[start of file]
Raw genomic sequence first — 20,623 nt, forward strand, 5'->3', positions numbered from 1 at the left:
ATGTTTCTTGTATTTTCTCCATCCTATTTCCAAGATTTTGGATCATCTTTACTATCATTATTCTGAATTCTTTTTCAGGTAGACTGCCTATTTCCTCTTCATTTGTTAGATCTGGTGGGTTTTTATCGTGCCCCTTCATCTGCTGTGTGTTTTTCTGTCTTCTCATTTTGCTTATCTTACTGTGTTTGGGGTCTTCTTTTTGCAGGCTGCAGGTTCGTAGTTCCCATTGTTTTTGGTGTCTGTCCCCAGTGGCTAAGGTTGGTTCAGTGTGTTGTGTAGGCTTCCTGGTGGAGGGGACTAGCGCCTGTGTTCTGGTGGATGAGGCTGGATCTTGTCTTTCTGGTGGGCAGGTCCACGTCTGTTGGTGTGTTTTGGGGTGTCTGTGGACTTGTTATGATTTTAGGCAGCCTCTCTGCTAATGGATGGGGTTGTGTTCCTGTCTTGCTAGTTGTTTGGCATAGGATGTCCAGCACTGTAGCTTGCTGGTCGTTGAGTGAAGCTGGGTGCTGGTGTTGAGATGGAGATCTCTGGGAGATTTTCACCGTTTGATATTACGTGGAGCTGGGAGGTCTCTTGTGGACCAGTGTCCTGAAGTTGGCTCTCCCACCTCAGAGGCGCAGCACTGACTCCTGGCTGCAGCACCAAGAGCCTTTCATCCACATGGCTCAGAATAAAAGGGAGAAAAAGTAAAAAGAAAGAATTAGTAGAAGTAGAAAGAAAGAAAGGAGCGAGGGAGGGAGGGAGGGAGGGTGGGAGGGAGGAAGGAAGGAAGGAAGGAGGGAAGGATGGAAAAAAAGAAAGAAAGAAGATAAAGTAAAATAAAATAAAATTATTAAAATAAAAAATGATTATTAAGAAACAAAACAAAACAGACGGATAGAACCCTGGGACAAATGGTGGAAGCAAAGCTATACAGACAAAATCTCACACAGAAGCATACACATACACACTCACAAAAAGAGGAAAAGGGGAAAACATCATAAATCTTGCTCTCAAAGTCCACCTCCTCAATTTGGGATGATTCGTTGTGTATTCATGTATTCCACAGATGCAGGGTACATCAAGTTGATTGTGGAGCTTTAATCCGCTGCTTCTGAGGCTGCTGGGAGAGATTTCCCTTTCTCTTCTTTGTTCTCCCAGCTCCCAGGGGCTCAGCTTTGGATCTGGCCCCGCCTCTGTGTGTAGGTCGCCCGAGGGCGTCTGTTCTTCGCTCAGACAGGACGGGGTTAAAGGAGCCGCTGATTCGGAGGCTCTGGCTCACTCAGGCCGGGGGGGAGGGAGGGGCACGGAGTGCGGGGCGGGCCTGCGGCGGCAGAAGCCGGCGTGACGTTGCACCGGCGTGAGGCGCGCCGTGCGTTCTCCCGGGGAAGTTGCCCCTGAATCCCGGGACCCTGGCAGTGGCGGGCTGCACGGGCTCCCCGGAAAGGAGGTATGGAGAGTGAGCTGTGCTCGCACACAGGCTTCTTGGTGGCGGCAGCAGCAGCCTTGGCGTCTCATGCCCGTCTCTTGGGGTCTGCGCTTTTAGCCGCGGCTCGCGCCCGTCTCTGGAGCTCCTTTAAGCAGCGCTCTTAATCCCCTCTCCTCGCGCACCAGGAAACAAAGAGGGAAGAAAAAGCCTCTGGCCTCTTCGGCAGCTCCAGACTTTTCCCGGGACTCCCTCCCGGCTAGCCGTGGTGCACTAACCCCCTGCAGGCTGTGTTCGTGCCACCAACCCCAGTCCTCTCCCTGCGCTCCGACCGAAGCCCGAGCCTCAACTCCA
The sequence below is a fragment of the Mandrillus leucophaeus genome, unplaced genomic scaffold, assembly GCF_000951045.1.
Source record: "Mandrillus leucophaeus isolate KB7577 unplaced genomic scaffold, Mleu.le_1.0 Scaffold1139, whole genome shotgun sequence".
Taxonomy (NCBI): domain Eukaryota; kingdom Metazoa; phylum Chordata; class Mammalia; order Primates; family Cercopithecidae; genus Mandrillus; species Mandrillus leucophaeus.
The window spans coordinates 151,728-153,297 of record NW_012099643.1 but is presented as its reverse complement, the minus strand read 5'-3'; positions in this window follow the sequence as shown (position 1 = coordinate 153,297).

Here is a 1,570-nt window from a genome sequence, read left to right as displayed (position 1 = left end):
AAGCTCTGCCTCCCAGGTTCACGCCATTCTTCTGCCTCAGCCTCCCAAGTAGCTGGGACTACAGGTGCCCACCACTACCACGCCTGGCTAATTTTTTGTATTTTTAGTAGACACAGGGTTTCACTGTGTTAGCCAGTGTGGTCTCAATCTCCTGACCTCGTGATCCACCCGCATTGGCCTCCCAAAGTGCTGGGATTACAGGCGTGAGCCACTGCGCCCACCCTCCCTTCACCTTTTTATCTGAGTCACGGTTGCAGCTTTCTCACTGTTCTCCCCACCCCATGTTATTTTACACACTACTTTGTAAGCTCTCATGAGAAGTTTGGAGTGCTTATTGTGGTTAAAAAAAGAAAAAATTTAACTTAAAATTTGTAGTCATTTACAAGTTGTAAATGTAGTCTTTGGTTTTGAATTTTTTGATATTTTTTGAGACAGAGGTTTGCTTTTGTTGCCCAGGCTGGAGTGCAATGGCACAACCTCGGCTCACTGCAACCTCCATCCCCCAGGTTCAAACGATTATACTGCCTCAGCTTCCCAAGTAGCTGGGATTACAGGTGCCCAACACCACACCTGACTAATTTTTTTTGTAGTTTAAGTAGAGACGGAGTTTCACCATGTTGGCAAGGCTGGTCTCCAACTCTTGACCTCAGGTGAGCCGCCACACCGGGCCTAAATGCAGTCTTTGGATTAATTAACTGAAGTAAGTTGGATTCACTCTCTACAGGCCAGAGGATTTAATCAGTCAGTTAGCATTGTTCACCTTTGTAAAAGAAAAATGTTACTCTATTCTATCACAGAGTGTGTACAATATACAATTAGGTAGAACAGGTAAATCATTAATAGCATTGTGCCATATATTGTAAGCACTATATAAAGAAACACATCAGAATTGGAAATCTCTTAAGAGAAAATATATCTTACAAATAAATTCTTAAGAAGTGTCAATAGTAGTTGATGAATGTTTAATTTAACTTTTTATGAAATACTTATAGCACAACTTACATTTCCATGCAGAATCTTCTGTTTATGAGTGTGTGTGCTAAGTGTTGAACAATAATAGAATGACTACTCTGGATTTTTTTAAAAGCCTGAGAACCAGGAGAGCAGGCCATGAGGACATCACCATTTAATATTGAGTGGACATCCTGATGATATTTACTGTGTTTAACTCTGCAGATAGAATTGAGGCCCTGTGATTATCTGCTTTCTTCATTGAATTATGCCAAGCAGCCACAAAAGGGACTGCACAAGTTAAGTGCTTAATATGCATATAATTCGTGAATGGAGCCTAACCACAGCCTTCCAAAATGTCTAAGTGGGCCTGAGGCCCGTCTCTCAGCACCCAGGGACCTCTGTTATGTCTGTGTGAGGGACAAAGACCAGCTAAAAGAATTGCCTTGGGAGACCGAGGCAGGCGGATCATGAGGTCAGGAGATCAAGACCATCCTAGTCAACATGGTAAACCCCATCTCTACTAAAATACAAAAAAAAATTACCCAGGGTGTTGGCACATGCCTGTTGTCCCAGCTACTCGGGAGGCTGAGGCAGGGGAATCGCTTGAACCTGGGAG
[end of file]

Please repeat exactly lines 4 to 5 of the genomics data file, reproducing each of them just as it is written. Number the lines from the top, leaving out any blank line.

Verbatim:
Source record: "Mandrillus leucophaeus isolate KB7577 unplaced genomic scaffold, Mleu.le_1.0 Scaffold1139, whole genome shotgun sequence".
Taxonomy (NCBI): domain Eukaryota; kingdom Metazoa; phylum Chordata; class Mammalia; order Primates; family Cercopithecidae; genus Mandrillus; species Mandrillus leucophaeus.